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For many, the fall appeal has been sent out or is flying into mailboxes as we write.

That means you are now in the Did It Work? mode.  Let’s just assume you’ve put together an appeal with a killer story that people just can’t say no to and the gifts start coming in hot and heavy (you should be so lucky).    You discover that you have somehow unearthed more new donors that ever before.  This is truly your opportunity for a bonanza!  Why?  Because if you can get those first timers to give a 2nd time within a 9-month period,  our studies show you have a more than average chance of turning that group into lifetime, loyal donors who increase their gifts regularly.

Here are some suggestions to make it happen:

  1. Ask them why they chose to give- do you send your donors a survey, you should…especially new ones.   Let them tell you about themselves,   their motivation for giving, their family, their interests and hobbies.  Ask them for suggestions and feedback .  Surveys are a great way to compile information that will help strengthen your program and begin a conversation with a new donor from the very beginning.
  2. Don’t assume that new donors know why you need their support.  Immediately confirm that you have received their gift and what you will do with it to help people.  Then, after a reasonably short period of time (before the 9-month window), ask again as you give them an update.
  3. If all you do with a 1st time gift is put that name into a general house file, you’re not even trying to anticipate the donor’s needs and expectations and the chances are very high that there will be no second gift.
  4. Try to be interested.  This is a talent and a fine line must be drawn between being accessible and open and  and over spending on one-time givers.   Here’s a good way to think of this budding relationship:  be engaged, but not desperate.
  5. A low cost, effective way  to capture a donor’s attention and appreciation can be invitations to a new member reception.  Your suggestions would be appreciated.  What works for you?
  6. After you’ve done all or some portion of the above, it’s time to test the results.  How many donors have made a 2nd gift (converted to recurring) and what information have you learned from the surveys  and from speaking with your new donors either in person or, more likely, on the phone or via email?

Again, please share your ideas for getting a 2nd gift from those newbies.

 

 

 

 

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Penny Wise and Dollar Very Foolish Direct Mail Decisions

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What do you want out of your direct mail programs?  Lots of money to spend on more projects or campaigns, right?

So you look for the least expensive fundraising agency, right?  So that you’ll be able to keep more of the money that is raised, right?  That is the right approach, isn’t it?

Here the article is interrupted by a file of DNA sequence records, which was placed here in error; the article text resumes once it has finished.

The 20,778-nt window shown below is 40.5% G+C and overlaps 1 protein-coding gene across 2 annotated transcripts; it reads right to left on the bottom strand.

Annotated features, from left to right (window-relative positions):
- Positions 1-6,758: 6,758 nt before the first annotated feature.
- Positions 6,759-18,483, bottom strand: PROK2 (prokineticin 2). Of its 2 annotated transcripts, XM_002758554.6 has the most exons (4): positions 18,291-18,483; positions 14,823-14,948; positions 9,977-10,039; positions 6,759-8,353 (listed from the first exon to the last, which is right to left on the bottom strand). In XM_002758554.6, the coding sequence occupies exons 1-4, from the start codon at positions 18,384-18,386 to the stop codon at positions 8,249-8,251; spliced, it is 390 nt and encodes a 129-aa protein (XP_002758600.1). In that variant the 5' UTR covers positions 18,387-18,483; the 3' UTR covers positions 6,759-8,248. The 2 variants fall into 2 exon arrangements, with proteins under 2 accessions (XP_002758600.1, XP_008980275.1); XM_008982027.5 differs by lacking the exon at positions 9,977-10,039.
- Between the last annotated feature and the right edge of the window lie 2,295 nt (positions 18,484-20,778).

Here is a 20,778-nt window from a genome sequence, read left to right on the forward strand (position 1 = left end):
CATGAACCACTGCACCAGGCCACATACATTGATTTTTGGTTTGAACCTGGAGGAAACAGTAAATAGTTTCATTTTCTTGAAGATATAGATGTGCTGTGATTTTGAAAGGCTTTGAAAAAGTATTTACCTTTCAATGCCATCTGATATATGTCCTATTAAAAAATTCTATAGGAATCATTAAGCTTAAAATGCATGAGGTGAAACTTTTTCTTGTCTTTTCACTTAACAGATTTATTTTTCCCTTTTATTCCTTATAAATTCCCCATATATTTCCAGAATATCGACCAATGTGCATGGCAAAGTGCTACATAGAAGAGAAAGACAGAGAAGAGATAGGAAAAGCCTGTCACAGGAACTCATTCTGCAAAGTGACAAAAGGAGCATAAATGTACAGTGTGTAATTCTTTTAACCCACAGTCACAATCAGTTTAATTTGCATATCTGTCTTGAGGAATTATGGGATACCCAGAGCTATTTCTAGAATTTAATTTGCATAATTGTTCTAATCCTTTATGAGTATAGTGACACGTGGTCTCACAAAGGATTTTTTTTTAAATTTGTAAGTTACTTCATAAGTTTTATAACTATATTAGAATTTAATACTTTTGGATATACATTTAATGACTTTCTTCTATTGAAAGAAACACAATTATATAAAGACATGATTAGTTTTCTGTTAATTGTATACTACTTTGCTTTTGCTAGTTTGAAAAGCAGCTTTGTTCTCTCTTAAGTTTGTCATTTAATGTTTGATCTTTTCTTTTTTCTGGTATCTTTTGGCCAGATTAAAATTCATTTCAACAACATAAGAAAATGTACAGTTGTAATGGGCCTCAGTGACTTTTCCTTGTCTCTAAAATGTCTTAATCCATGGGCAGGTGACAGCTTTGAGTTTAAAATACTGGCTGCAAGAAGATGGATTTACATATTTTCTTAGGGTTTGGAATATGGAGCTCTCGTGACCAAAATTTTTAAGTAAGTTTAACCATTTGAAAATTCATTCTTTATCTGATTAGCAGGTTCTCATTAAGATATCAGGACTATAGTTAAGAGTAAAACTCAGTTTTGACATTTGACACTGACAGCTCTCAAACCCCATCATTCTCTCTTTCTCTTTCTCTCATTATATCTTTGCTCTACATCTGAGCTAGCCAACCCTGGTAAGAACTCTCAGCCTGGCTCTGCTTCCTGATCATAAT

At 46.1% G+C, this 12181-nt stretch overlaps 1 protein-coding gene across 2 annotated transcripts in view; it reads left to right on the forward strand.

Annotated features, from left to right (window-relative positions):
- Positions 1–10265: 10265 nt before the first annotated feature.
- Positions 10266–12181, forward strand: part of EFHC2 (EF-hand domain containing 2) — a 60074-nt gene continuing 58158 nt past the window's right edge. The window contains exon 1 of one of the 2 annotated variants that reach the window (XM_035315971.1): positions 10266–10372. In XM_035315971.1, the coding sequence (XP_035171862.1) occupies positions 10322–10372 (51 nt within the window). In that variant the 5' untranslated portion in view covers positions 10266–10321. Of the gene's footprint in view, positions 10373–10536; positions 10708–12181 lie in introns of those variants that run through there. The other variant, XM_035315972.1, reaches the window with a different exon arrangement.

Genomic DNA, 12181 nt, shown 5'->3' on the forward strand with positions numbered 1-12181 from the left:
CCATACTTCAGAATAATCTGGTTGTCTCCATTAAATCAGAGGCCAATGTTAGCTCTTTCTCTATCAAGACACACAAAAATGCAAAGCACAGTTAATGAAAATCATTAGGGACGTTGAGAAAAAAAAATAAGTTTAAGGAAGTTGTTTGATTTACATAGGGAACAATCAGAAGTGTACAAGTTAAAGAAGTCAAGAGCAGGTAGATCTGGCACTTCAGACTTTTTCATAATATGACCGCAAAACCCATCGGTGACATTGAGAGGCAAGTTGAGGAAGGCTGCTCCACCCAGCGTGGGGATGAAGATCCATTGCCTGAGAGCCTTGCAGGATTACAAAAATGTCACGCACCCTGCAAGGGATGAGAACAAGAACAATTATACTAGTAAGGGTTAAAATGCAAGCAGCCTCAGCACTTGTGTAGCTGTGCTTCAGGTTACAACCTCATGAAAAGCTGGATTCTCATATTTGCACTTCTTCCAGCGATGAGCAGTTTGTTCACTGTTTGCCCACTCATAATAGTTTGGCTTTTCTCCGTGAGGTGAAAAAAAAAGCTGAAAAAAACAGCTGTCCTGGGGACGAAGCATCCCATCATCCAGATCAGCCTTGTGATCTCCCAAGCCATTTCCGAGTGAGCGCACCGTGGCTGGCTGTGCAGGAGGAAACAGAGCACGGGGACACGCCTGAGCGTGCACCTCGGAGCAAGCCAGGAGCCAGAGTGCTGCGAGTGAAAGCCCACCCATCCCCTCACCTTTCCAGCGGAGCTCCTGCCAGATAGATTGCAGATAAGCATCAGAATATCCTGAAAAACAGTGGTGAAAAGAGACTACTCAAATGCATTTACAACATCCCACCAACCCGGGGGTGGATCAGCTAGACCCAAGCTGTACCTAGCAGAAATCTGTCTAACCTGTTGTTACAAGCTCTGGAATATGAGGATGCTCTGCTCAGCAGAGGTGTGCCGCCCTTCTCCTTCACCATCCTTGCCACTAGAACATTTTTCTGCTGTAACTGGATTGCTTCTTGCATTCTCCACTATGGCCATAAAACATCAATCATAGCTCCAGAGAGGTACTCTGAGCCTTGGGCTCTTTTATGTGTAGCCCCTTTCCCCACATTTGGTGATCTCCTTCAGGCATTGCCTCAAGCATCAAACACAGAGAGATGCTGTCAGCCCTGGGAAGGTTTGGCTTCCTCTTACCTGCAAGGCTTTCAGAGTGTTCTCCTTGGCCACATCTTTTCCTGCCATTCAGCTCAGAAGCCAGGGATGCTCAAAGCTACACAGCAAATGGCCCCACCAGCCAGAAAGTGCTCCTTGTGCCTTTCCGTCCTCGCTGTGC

Here’s the truth:  following the above line of thinking will mean that you are avoiding the best talent that can bring in the best bang for your buck.   At this point, you may be thinking, sure Ron, you just want more money for yourself.  Ok, ok be skeptical.  But, please don’t be penny wise and dollar foolish.   Foolish how?

Your focus should be on finding an agency (that’s us) that will help you raise the most money — the most net dollars.  That does not mean finding a company that will charge you the lowest fee.

I often say this on visits to clients who are more concerned about cost per piece of mail than what it will take to get the desired response:  if you gave someone a dime and he turned it int0 $20 you might be content.  But what if you gave me a quarter and I turned it into $100 for you?  Would you complain that I charged the first guy less than I charged you after you knew the results?  I don’t think so .

As Mark Twain once said, “There ain’t no such thing as a free lunch.”   Someone else, maybe my dad, used to say, “In this world, you get what you pay for.”  When you hire an agency or printer because they “aren’t that expensive,” expect to get what you are paying f or.

If you want to exceed expectations, hire a company that has passion and expertise for what they do.  How do you determine that?  Interview them?  Ask them questions?  Test their knowledge?  Do you want someone who is disinterested but less expensive, or someone that seems totally engaged from the outset (though they may be more costly upfront)?

Companies that achieve optimum bang for your buck (like ours) have to charge what we do in order to keep thought and innovation leaders on our staff.

So the next time you have to decide who to use for  your next project, be brave, do your homework, decide if you want a  small return on your investment or if you want to spend a little more and work with an agency that cares about RoI instead of someone who offers nothing more than job fulfillment.